This message appears as a chapter in Sex and the Supremacy of Christ.
The question of homosexual marriage presents the church with a monumental challenge. Advocates for homosexual marriage are pressing their case and, even with significant legal and political barriers in place, have framed the issue so that those who hold to a biblical concept of marriage are put on the defensive, and advocates of same-sex relationships are portrayed as agents of liberty, progress, and inevitable cultural evolution.
For the church, the very concept of homosexual marriage strikes at the heart of our biblical and theological foundation. According to the Christian tradition, marriage is not merely a social arrangement between two persons but a God-ordained institution through which the Creator’s glory is demonstrated to the cosmos. The covenant fidelity at the very center of marriage is a picture of God’s purpose in the creation of the world and the redemption of the church.
In essence, the term “homosexual marriage” is a tragic oxymoron. In any previous era, those two words would be seen as mutually exclusive. The fact that homosexual marriage is even an issue for public debate demonstrates that we are a civilization in crisis, because a great many barriers must be breached in order to put this question on the cultural agenda. Firewalls, traditions, habits, and convictional practices must fall before marriage can be redefined and utterly transformed by the inclusion of same-sex relationships. At the root of this development is an attitude of moral rebellion that reflects a suspicion of authority, a confusion about the order of creation, and a rebellion against God’s design for human sexuality.
As Christians, we are charged with the difficult task of compassionate truth-telling. This has never been easy — just ask the apostles — but it is particularly difficult in a time of cultural ferment and sexual revolution. Compassionate truth-telling requires the church to speak from its deepest convictions while demonstrating the love of Christ — speaking truth that will be heard as a hard message while demonstrating the love of Christ through the very act of telling the truth. Compassionate truth-telling means, not only the accurate presentation of biblical truth, but the prayerful and urgent hope that the individuals to whom we speak will be transformed by that truth and respond to the grace of God in Jesus Christ.
The challenge of compassionate truth-telling means that we must think strategically and carefully about how these issues should be addressed, both in terms of individual conversations and in the larger context of public debate. We must ensure not only that we think rightly about these things as ordered by Scripture, but that we speak rightly about controversial issues as well. We cannot address homosexual marriage as an isolated issue but must place it in the larger context of the Christian worldview and of the great story of God’s purpose in creation and redemption.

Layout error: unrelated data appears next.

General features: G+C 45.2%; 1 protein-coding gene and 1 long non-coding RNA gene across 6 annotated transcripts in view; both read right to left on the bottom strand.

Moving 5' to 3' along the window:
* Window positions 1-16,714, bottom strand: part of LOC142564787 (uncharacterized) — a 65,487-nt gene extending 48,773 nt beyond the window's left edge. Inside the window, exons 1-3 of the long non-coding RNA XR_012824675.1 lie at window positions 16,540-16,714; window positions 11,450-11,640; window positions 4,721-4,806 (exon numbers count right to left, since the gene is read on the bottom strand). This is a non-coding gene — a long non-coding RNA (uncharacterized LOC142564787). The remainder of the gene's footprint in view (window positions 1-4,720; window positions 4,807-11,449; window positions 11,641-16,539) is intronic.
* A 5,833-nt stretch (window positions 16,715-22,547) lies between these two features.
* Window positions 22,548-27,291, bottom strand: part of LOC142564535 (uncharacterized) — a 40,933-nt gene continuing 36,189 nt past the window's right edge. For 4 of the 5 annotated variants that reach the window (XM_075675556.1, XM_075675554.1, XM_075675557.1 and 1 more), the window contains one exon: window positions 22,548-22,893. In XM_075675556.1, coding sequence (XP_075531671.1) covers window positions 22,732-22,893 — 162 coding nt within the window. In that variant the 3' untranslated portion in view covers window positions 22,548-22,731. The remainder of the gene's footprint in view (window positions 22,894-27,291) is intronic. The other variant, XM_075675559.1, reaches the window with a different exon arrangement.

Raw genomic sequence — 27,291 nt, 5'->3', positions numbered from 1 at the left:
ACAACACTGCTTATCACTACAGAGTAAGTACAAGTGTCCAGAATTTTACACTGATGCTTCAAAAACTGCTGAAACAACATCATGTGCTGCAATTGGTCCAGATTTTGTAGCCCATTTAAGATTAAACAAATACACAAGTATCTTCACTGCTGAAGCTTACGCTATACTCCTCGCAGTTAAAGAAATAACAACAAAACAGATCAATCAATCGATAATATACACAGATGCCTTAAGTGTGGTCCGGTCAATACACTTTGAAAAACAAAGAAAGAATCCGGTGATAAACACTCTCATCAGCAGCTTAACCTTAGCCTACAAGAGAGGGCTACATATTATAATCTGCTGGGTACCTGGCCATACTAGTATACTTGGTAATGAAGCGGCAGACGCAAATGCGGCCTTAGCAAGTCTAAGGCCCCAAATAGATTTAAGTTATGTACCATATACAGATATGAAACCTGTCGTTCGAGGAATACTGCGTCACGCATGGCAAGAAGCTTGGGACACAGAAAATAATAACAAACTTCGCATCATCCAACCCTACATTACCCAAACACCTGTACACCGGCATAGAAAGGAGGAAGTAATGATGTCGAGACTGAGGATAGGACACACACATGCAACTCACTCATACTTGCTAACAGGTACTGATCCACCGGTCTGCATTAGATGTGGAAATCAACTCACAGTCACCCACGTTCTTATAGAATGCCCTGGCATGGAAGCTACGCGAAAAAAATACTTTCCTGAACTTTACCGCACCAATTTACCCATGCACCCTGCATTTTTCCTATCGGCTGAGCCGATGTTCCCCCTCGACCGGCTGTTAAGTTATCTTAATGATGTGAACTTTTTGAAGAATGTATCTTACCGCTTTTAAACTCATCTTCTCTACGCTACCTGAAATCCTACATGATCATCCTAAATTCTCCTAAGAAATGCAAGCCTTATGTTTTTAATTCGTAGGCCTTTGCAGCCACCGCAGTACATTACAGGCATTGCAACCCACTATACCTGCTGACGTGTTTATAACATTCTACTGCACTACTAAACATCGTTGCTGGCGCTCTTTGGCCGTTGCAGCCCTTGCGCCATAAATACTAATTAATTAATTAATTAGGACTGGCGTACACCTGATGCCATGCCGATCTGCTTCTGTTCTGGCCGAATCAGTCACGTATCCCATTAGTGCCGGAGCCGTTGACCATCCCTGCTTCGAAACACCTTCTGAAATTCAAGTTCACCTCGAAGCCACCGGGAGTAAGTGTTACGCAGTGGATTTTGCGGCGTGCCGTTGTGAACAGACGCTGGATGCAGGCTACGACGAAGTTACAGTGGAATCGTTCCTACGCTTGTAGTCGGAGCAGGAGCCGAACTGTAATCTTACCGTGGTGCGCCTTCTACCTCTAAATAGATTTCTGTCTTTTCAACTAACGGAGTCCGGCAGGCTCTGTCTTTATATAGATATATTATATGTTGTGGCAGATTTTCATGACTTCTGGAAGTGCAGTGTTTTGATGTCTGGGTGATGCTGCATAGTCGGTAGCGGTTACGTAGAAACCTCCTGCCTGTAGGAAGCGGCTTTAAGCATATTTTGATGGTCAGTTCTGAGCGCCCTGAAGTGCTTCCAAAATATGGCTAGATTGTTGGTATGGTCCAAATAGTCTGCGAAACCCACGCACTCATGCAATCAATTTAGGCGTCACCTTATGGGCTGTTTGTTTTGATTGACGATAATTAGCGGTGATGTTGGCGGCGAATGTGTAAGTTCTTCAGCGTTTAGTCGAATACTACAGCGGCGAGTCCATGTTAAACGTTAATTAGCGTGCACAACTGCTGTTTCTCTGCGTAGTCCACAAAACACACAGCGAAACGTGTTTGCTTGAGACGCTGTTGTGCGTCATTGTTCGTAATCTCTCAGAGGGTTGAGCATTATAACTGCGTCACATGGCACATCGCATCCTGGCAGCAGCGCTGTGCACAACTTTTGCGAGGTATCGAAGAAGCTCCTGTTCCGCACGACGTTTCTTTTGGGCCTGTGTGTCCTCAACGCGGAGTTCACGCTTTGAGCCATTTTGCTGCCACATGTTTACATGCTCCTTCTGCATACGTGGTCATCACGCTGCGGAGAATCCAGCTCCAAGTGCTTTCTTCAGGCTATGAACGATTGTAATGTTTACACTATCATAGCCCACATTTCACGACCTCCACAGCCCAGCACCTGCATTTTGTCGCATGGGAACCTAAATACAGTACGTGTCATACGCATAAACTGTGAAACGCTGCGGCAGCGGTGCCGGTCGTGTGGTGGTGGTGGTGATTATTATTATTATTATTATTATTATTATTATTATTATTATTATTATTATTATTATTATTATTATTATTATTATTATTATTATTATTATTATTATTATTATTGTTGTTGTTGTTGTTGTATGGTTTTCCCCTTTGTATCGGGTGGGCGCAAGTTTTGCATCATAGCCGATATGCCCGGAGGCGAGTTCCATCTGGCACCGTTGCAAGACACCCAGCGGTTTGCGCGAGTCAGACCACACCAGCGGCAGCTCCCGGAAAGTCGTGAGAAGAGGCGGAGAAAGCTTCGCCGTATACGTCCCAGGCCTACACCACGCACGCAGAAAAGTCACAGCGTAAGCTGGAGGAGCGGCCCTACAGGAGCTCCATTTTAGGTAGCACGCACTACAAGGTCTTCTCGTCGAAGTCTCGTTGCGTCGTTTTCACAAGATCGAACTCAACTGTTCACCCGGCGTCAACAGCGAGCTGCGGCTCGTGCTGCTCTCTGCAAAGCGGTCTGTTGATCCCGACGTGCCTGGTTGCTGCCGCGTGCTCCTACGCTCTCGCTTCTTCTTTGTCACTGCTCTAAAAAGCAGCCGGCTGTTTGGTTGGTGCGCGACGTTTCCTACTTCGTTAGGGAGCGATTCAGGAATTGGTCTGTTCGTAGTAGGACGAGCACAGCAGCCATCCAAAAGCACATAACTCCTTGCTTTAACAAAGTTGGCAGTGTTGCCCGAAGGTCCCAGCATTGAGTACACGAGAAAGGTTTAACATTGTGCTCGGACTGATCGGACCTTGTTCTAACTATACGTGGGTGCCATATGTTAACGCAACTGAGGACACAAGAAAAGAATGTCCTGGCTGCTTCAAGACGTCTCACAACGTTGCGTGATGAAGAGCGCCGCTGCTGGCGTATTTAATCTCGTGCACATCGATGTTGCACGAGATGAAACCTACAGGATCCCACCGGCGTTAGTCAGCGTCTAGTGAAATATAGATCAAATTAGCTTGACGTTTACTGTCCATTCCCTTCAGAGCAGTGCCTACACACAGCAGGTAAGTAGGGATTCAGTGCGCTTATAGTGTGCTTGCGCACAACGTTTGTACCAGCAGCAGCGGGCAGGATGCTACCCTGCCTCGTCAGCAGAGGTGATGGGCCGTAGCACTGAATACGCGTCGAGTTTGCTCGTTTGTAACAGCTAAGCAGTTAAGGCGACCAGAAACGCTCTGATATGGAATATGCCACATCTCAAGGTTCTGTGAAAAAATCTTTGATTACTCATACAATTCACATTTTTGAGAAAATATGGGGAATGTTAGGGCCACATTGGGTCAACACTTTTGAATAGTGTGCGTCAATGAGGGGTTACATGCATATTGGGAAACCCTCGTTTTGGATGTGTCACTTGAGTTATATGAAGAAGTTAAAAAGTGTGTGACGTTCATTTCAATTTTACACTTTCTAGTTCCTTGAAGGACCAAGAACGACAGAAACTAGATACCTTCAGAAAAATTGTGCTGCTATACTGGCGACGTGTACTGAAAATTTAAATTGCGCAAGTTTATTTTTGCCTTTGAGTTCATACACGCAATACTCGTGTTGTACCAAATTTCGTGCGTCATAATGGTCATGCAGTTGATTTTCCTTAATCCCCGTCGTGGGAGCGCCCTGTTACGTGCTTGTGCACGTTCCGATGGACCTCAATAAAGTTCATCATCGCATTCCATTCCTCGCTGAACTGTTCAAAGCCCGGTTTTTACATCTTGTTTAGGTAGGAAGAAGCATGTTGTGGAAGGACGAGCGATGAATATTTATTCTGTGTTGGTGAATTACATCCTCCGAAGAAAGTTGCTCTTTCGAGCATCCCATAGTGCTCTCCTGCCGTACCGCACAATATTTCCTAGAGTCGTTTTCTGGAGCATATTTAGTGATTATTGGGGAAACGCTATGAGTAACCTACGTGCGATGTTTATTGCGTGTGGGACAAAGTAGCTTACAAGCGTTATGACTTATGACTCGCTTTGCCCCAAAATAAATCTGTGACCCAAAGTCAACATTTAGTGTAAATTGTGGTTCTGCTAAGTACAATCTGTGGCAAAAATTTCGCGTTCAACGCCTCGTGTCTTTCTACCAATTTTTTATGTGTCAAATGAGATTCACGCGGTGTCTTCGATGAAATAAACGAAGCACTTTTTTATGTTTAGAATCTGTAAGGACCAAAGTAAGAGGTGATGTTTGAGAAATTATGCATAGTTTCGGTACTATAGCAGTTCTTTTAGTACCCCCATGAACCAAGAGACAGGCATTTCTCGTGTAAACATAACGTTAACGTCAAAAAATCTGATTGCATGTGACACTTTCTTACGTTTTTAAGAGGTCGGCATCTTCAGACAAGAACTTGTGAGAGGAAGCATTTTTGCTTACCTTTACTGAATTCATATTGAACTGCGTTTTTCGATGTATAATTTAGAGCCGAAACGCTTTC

The Christian worldview affirms the unity of the good, the beautiful, and the true — known as the “transcendentals” — in the transcendent, self-revealing God. Thus, the Christian worldview understands the good, the beautiful, and the true as being established in the very character of God. At the same time, these transcendentals — the good, the beautiful, and the true — are, in reality, the same thing. Each is rooted in the beauty of God, in the reality of his character, and in the glory of his holiness.
In its confusion, the world wants to separate the good from the true, the true from the beautiful, and the beautiful from the good. In isolating and separating the transcendentals, the secular picture of the world becomes fractured and disoriented. Thus, this confusion can produce tragically problematic arguments for why the false may be beautiful, the ugly may be true, and evil may be good.
We understand the source of this confusion, of course. The Christian doctrine of sin, rooted directly in the Genesis account of the Fall, explains that the consequences of sin lead directly to this kind of disorientation and confusion.
Christians must resist the temptation to speak the truth in a manner that falls short of the good, the beautiful, and the true. We betray the truth when we speak of it with an ugly spirit, or attach it to base arguments or mean-spirited impulses. We must reunite what the secular world has divided and present Christian truth in all of its power, its beauty, and its goodness.
With all that in mind, how shall we approach issues related to homosexual marriage? I have grown increasingly convinced that most of our approaches focus on what homosexuals would have to rethink in order to see this issue with clarity and understand the error of their lifestyle and social agenda. We often assume that the real issue is what kind of people homosexuals would have to be in order to hear our message and receive its truth. While this is an important consideration, I am convinced that the more urgent challenge for the church is to clarify our own self-identity and our understanding of the gospel. What kind of people must we be, if we are to address the challenge of homosexual marriage with faithfulness and Christian love?